Dutch spied on Russian group linked to 2016 US election hacks

0
574
Servers and data banks at the new Sberbank data processing center at Skolkovo innovation center in Skolkovo near Moscow, Russia, December 26, 2017.

The Dutch intelligence service passed on “crucial evidence” to the FBI about Russian interference in the 2016 US presidential election, Dutch newspaper de Volkskrant reported Friday, citing the results of an investigation.

Hackers from the Dutch intelligence service known as the AIVD gained access to the network of Russian hacking group “Cozy Bear” in the summer of 2014. While monitoring the group’s activities, the AIVD learned of attacks launched on the Democratic Party, according to six unidentified American and Dutch sources cited by the investigation.

The information provided by the Dutch gave grounds for the FBI to start an investigation into the influence of Russian interference on the election race between Hillary Clinton and Donald Trump, according to the newspaper report based on a collaborative investigation with Eelco Bosch van Rosenthal, a journalist at Dutch news program Nieuwsuur. A spokeswoman for the AIVD declined to comment on the report when contacted by phone on Friday.

A Jan 6, 2017 report issued by the Office of the Director of National Intelligence, based on an assessment by the CIA, FBI and NSA, said that the US had “high confidence” Russian President Vladimir Putin had ordered “an influence campaign in 2016 aimed at the US presidential election.” The Kremlin “aspired to help President-elect Trump’s election chances when possible by discrediting” his opponent, Hillary Clinton, the report said.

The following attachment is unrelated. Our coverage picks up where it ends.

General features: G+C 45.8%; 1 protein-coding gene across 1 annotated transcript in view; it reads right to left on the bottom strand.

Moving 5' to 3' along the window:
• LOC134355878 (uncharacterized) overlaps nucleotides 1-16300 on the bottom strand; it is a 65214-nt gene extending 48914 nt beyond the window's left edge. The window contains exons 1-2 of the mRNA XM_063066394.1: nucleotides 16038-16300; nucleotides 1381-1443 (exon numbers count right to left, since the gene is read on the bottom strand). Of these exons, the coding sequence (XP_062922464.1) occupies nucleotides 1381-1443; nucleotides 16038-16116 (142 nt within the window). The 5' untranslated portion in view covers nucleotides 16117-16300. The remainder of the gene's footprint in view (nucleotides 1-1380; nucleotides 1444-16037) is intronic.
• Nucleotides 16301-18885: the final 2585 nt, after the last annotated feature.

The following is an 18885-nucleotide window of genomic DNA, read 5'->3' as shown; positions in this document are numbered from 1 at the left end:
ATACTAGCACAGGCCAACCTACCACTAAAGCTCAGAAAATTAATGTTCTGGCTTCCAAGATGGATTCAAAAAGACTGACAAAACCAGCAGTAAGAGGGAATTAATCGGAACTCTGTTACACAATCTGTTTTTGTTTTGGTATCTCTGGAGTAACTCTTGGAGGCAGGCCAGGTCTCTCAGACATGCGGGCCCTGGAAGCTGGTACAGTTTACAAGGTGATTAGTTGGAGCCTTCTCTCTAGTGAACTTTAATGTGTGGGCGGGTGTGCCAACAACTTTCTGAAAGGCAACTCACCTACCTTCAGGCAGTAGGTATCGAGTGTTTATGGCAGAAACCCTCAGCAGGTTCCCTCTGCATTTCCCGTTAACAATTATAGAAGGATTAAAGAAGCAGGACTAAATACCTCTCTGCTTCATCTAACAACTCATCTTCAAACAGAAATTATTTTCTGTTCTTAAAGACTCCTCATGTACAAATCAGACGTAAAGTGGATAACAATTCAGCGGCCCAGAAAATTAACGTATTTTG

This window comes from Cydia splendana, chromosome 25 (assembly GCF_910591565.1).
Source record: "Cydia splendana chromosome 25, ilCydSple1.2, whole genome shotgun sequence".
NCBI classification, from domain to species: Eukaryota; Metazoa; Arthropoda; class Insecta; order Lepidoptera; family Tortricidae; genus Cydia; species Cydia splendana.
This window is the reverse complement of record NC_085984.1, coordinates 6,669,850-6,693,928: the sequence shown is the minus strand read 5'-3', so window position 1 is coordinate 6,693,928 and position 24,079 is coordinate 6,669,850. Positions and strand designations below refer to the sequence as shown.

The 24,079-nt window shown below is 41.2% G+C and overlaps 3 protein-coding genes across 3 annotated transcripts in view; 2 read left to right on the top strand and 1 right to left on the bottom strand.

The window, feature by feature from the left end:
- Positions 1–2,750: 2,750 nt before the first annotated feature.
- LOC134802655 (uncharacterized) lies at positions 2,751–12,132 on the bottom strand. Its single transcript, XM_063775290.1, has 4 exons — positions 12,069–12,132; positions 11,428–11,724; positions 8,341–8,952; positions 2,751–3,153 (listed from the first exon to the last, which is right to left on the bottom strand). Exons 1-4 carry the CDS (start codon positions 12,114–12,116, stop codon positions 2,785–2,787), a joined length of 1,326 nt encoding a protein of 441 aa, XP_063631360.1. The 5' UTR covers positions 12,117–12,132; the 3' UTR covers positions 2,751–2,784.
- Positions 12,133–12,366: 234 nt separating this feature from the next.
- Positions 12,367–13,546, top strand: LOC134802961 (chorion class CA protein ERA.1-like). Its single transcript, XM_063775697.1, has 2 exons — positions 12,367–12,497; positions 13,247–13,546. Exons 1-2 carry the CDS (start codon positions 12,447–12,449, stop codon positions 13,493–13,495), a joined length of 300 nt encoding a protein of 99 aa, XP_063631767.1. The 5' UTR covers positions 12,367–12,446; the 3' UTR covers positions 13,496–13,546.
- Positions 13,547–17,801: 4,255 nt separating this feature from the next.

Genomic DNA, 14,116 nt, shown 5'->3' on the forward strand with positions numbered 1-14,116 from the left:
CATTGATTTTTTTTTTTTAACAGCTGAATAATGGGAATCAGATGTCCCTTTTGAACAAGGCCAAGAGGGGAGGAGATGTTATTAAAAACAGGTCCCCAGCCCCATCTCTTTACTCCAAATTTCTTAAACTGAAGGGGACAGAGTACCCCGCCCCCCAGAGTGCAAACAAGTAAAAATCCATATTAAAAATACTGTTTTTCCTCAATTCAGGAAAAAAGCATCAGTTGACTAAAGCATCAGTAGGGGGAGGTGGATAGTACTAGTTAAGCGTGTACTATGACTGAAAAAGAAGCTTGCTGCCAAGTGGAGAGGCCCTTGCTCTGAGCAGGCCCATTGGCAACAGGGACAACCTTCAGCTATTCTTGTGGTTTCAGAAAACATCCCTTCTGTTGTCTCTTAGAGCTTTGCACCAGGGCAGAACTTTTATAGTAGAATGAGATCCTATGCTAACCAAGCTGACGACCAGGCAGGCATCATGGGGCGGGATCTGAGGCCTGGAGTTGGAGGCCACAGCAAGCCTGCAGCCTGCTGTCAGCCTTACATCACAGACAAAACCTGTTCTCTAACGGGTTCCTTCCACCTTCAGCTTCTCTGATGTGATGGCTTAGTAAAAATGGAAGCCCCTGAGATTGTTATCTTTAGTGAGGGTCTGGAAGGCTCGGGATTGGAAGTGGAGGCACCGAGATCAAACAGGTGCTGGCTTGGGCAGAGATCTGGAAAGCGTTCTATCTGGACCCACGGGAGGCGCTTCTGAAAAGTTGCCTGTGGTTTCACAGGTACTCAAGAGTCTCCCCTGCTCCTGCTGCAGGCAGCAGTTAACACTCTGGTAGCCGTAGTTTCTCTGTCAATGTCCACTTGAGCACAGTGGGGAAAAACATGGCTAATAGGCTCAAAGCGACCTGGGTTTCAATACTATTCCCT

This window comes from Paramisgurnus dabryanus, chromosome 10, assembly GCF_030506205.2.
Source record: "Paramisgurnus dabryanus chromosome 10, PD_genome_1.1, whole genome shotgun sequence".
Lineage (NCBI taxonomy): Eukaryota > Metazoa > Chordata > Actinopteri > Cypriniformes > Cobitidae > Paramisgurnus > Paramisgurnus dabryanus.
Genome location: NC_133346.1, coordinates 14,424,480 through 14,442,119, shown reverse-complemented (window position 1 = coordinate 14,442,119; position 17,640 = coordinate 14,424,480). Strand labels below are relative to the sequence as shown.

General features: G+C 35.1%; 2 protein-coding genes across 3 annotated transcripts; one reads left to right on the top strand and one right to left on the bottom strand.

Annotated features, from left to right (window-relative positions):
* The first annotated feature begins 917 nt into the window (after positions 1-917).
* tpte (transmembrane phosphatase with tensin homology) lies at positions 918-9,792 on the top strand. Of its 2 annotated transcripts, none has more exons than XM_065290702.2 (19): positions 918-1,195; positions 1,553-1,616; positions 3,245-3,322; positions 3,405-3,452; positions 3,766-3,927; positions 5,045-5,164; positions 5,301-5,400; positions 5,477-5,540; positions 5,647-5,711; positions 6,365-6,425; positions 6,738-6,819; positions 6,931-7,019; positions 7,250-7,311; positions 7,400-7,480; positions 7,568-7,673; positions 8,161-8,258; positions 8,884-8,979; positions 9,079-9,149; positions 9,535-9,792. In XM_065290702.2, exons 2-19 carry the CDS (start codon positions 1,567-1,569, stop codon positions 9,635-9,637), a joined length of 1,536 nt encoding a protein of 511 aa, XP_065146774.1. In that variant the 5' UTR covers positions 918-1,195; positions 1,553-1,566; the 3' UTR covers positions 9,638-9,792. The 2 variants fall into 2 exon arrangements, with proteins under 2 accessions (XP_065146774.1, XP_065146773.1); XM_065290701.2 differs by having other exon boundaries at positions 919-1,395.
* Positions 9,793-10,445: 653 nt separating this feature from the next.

Volkskrant cited sources as saying this certainty was derived from “AIVD hackers having had access to the office-like space in the centre of Moscow for years.”

Based on pictures taken of visitors to the Moscow-based hacking centre, the AIVD managed to deduce that the hacker group was led by Russia’s external intelligence agency, SVR.

The AIVD and its military counterpart, MIVD, informed the NSA liaison at the US embassy in The Hague in November 2014 of Russian preparations to attack the State Department, enabling the NSA and FBI to counter Russian attempts. The information was found important enough for the NSA to open a direct line with the AIVD headquarters in Zoetermeer, Netherlands.

The Americans were taken completely by surprise by the Russian aggression, the US’s former top cyber diplomat, Chris Painter, told Volkskrant, adding that unpreparedness by the US intelligence services was “one of the reasons the Dutch access was so appreciated.”

Volkskrant said it spoke with 15 people over the course of the seven-month investigation. Six of those had direct knowledge of the Dutch access while the other nine are familiar with the intelligence community, the working methods of Russian hacking groups or the US-Dutch international relationship, it said.